In Europe, if there are concerns about radicalisation of young Muslims, there is also a surge in the right wing sentiment. Marine Le Pen's far right anti-immigrant party is fast gaining popularity in France. Britain's answer to the Tea Party, the United Kingdom Independent Party (UKIP), swept the local council polls in 2014 with its anti-immigration sloganeering. A far right group, Britain First, has launched a fight to " take the country back". Britain First volunteers patrol Muslim dominated areas with heavily armed military vehicles, distribute bibles at mosques and frequent anti-mosque protests. Jim Dowson, its founder, says the future of Britain would be " war " between the Islamic world and the originally British.
Europe's growing Islamophobia is also reflected in the rounds of discussions on EuroArabia -- an assumption that countries like France would be Islamic Republics in 39 years. Jean Luc Marret at the Foundation for Strategic Research in Paris dismisses it. "Europe will not collapse under the weight of Muslims. Islam can provide many things to Europe but Europe can provide many positive things to Islam. Like in France, we are producing a new form of Islam connected to Western moderation and innovation and this could be the "new Andalusia," he says.
The path ahead
So what is the future of the Muslim world in the European context? Will it be a growing conflict or a deepening integration? There are concerns and there are complexities in this relationship. Amidst all this, there are signs of normality.
"The rise of extremism reflects poorly on Muslim leaders in Europe who have failed their younger generation, but also on the state's ineffectual integration policies."
For instance in sports, where over 45 Muslim players are a part of the football Premier League, including top rankers like Edin Dzeko from Bosnia, Samir Nasir, a French Moroccan Muslim, Yaya Toure and French-born Demba Ba with his roots in Senegal. "When Demba Ba, a Chelsea player, scores a goal, he prostrates and prays. The football fans go crazy and celebrate. This normality is how we will build relationship," says Aqeel Ahmed of the BBC. There are attempts to foster integration in architecture. Like the Penzberg mosque in Germany whose contemporary cubic structures hold prayer meetings and German language classes at the same time. The imams here are dressed in suits and offer regular tours of the mosque for non-Muslims.
In political circles, young Muslims across Europe are making new beginnings. Cemile Giousuf, a German Muslim of Turkish descent, became the first Muslim member of Angela Merkel's Christian Democratic Union. In Denmark, Kashif Ahmed, a young leader of Pakistani descent, founded the National Party of Denmark to strengthen the immigrant voice. Tasmina Ahmed Sheikh, a Muslim MP in the UK says, "Muslims have to fundamentally abide by the laws of the Quran, but beyond that we have to abide by the law of the country which we have chosen to call home."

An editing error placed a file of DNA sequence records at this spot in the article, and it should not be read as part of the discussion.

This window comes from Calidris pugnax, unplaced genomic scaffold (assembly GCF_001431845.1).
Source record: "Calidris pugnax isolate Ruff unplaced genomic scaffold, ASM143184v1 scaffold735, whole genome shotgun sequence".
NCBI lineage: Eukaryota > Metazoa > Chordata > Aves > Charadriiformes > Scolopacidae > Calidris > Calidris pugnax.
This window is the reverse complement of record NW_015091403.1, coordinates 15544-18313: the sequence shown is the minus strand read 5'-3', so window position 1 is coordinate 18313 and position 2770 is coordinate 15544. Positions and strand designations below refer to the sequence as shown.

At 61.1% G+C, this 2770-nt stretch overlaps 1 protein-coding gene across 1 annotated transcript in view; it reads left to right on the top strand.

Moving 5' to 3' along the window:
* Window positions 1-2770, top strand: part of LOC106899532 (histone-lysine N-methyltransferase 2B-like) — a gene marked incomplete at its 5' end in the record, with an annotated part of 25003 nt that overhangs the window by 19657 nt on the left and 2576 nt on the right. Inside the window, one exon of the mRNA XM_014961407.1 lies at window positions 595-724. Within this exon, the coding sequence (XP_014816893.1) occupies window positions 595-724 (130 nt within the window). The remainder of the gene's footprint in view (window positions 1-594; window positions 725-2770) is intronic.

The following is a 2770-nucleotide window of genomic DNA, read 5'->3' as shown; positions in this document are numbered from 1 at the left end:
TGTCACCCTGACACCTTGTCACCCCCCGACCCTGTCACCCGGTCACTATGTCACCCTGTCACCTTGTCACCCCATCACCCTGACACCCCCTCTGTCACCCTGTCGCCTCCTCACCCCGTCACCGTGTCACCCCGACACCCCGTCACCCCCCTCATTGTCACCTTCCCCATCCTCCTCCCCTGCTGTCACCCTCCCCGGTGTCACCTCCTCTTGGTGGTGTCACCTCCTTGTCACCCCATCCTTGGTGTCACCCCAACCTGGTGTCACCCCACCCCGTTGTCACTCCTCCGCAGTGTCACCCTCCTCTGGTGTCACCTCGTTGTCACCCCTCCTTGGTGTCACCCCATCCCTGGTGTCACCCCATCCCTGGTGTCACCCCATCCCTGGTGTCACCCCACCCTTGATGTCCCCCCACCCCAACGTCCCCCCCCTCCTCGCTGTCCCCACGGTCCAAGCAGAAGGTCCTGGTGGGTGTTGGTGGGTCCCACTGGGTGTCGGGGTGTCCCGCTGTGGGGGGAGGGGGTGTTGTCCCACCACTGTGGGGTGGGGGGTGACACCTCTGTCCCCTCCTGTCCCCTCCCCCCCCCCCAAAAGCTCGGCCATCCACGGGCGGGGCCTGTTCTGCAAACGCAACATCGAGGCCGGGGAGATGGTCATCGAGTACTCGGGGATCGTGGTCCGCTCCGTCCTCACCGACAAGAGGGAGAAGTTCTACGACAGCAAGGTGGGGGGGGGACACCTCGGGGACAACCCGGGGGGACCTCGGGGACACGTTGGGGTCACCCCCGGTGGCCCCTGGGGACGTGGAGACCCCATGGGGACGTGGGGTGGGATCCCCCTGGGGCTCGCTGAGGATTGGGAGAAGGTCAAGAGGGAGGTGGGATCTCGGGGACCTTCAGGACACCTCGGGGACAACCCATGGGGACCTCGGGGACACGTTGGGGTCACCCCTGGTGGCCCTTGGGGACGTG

The signs of integration are heartening, but not enough. There is still rising Islamophobia. There is isolation. There is fear. Rowen Williams, former Archbishop of Canterbury, says Islamophobia only reflects the fear and the panic. "When you realise you are not close to your neighbour, you can either panic, and project all sorts of terrible things on to them or you sit with them and listen. We need to listen very hard to an average Muslim neighbour, not an extremist voice, but those who are unobtrusive and faithfully living their ordinary lives," he says.
The onus of dialogue is also on the Muslims. The Muslim community needs to get across the values of Islam and how it fits in the religious landscape of European countries. Kristiane Backer, a former MTV presenter in Denmark and a Muslim says Islam is Europe is fossilised and it is up to the young people to take it forward. "They need to study the religion through contemporary and classic sources and educate the society and their own parents," says Backer.
So the path ahead is in educating your own and "the other". It lies in the discovery of the rich past of coexistence, in dialogue and listening hard. The path ahead is to explore common identities.
Post-Script: At the Cambridge Mosque in London, a young man identifies himself as Pedro and passes around his photograph with Pope Francis. Like a prized possession, he circulates the picture and the message associated with it. "I have been sent by the Pope and he has asked me that every time you see a Muslim, give him a hug. Tell him, it is from the Pope". Pedro then turns towards Muslim scholar Akbar Ahmed for an embrace. On this uplifting note, the documentary Journey Into Europe concludes. A Christian man hugs a Muslim, inside a mosque, carrying a message from the highest Church -- a lasting image offering hope that at the end of it all, humanity will prevail.